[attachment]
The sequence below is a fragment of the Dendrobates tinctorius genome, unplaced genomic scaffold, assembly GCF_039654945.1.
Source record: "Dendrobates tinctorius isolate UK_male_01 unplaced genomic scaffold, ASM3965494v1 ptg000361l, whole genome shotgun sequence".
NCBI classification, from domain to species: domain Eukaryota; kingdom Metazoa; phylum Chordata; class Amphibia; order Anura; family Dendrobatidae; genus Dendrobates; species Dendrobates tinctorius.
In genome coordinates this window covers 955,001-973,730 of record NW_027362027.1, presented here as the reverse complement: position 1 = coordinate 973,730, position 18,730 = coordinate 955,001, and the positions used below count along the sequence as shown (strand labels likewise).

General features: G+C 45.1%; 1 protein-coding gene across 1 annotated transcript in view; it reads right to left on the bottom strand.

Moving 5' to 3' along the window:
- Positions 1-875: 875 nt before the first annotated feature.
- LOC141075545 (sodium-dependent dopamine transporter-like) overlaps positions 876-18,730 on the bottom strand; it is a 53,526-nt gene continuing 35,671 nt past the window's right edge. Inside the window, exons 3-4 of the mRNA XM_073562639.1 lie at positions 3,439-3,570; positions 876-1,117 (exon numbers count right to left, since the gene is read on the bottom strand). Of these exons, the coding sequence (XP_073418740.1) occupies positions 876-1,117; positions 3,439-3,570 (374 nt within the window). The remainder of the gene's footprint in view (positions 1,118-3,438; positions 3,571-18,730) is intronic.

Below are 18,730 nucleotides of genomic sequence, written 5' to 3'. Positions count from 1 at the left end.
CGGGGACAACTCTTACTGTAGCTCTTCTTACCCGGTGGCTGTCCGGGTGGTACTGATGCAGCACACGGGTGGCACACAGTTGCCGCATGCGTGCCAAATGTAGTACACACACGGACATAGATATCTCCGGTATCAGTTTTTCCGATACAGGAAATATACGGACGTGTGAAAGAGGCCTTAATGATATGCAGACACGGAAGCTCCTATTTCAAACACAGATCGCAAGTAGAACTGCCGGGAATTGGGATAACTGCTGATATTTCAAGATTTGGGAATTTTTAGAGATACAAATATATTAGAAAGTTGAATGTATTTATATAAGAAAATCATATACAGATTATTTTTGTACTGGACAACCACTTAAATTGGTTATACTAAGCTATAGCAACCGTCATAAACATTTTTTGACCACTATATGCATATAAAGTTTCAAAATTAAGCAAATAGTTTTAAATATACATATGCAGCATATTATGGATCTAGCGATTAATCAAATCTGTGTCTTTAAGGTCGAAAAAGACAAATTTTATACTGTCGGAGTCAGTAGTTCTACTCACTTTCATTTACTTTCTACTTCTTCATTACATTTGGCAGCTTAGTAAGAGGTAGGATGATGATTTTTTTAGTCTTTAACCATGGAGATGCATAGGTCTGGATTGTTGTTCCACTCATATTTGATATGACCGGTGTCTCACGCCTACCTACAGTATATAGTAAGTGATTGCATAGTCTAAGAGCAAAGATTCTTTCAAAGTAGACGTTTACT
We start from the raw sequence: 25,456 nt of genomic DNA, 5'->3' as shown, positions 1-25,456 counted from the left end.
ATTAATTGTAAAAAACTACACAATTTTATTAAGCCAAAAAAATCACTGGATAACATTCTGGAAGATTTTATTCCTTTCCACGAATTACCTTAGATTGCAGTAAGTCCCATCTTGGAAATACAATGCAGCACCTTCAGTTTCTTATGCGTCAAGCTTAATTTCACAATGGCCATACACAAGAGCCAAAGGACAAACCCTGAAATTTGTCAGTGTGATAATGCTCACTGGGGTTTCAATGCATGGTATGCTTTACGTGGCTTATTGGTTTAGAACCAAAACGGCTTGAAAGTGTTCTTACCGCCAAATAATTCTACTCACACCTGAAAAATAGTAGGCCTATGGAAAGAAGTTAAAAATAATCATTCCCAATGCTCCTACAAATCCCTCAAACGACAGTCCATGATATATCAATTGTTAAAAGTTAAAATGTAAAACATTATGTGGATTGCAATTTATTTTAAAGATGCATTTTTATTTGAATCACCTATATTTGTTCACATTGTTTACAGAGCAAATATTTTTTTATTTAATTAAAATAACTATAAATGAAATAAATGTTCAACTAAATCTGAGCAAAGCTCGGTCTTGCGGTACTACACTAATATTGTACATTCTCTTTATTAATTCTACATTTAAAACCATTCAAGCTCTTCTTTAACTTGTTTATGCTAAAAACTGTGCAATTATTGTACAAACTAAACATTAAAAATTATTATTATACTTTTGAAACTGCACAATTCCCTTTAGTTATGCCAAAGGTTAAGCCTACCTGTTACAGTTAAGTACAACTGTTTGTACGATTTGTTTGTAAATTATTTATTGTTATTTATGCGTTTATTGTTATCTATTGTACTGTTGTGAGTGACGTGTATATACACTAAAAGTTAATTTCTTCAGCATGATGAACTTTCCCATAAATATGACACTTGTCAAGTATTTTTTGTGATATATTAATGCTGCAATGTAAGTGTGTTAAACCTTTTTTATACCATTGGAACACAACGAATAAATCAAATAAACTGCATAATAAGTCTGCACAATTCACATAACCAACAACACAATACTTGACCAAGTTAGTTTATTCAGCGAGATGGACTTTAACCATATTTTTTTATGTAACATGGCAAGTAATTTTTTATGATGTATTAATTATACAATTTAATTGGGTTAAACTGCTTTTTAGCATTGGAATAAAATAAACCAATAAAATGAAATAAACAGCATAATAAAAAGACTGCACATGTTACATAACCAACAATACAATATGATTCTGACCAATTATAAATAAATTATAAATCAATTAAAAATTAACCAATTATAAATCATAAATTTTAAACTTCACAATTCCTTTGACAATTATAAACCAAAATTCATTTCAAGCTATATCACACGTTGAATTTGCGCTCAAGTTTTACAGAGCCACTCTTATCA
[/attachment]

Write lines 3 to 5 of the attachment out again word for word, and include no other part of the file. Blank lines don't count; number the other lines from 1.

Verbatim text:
NCBI classification, from domain to species: domain Eukaryota; kingdom Metazoa; phylum Chordata; class Amphibia; order Anura; family Dendrobatidae; genus Dendrobates; species Dendrobates tinctorius.
In genome coordinates this window covers 955,001-973,730 of record NW_027362027.1, presented here as the reverse complement: position 1 = coordinate 973,730, position 18,730 = coordinate 955,001, and the positions used below count along the sequence as shown (strand labels likewise).

General features: G+C 45.1%; 1 protein-coding gene across 1 annotated transcript in view; it reads right to left on the bottom strand.